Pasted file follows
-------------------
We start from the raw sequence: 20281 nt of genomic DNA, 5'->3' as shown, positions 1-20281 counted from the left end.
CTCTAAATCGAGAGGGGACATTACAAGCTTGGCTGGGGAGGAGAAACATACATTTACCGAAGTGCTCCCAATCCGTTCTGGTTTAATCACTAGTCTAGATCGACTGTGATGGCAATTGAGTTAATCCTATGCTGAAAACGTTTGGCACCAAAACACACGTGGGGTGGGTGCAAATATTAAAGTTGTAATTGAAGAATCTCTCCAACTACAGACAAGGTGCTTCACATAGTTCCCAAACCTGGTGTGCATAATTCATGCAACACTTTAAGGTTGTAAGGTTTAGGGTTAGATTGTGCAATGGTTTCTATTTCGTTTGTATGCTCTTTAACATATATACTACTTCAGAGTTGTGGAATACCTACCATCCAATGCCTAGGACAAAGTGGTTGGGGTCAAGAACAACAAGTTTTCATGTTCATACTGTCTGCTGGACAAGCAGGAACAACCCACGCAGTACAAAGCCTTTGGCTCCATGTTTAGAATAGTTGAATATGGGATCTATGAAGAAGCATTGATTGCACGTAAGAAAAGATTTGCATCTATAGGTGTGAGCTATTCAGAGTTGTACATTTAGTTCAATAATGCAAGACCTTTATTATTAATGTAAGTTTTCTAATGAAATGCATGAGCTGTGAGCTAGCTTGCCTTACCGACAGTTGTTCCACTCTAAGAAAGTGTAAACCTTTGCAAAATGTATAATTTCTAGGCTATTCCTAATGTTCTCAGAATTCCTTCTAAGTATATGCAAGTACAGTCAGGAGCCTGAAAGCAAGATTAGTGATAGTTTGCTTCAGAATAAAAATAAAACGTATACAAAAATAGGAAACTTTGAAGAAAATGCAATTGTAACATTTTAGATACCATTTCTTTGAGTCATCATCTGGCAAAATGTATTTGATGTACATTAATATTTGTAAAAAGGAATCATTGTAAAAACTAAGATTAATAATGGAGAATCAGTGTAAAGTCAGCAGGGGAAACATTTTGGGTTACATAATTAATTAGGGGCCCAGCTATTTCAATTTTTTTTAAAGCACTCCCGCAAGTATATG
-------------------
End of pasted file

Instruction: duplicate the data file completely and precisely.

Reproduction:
We start from the raw sequence: 20281 nt of genomic DNA, 5'->3' as shown, positions 1-20281 counted from the left end.
CTCTAAATCGAGAGGGGACATTACAAGCTTGGCTGGGGAGGAGAAACATACATTTACCGAAGTGCTCCCAATCCGTTCTGGTTTAATCACTAGTCTAGATCGACTGTGATGGCAATTGAGTTAATCCTATGCTGAAAACGTTTGGCACCAAAACACACGTGGGGTGGGTGCAAATATTAAAGTTGTAATTGAAGAATCTCTCCAACTACAGACAAGGTGCTTCACATAGTTCCCAAACCTGGTGTGCATAATTCATGCAACACTTTAAGGTTGTAAGGTTTAGGGTTAGATTGTGCAATGGTTTCTATTTCGTTTGTATGCTCTTTAACATATATACTACTTCAGAGTTGTGGAATACCTACCATCCAATGCCTAGGACAAAGTGGTTGGGGTCAAGAACAACAAGTTTTCATGTTCATACTGTCTGCTGGACAAGCAGGAACAACCCACGCAGTACAAAGCCTTTGGCTCCATGTTTAGAATAGTTGAATATGGGATCTATGAAGAAGCATTGATTGCACGTAAGAAAAGATTTGCATCTATAGGTGTGAGCTATTCAGAGTTGTACATTTAGTTCAATAATGCAAGACCTTTATTATTAATGTAAGTTTTCTAATGAAATGCATGAGCTGTGAGCTAGCTTGCCTTACCGACAGTTGTTCCACTCTAAGAAAGTGTAAACCTTTGCAAAATGTATAATTTCTAGGCTATTCCTAATGTTCTCAGAATTCCTTCTAAGTATATGCAAGTACAGTCAGGAGCCTGAAAGCAAGATTAGTGATAGTTTGCTTCAGAATAAAAATAAAACGTATACAAAAATAGGAAACTTTGAAGAAAATGCAATTGTAACATTTTAGATACCATTTCTTTGAGTCATCATCTGGCAAAATGTATTTGATGTACATTAATATTTGTAAAAAGGAATCATTGTAAAAACTAAGATTAATAATGGAGAATCAGTGTAAAGTCAGCAGGGGAAACATTTTGGGTTACATAATTAATTAGGGGCCCAGCTATTTCAATTTTTTTTAAAGCACTCCCGCAAGTATATG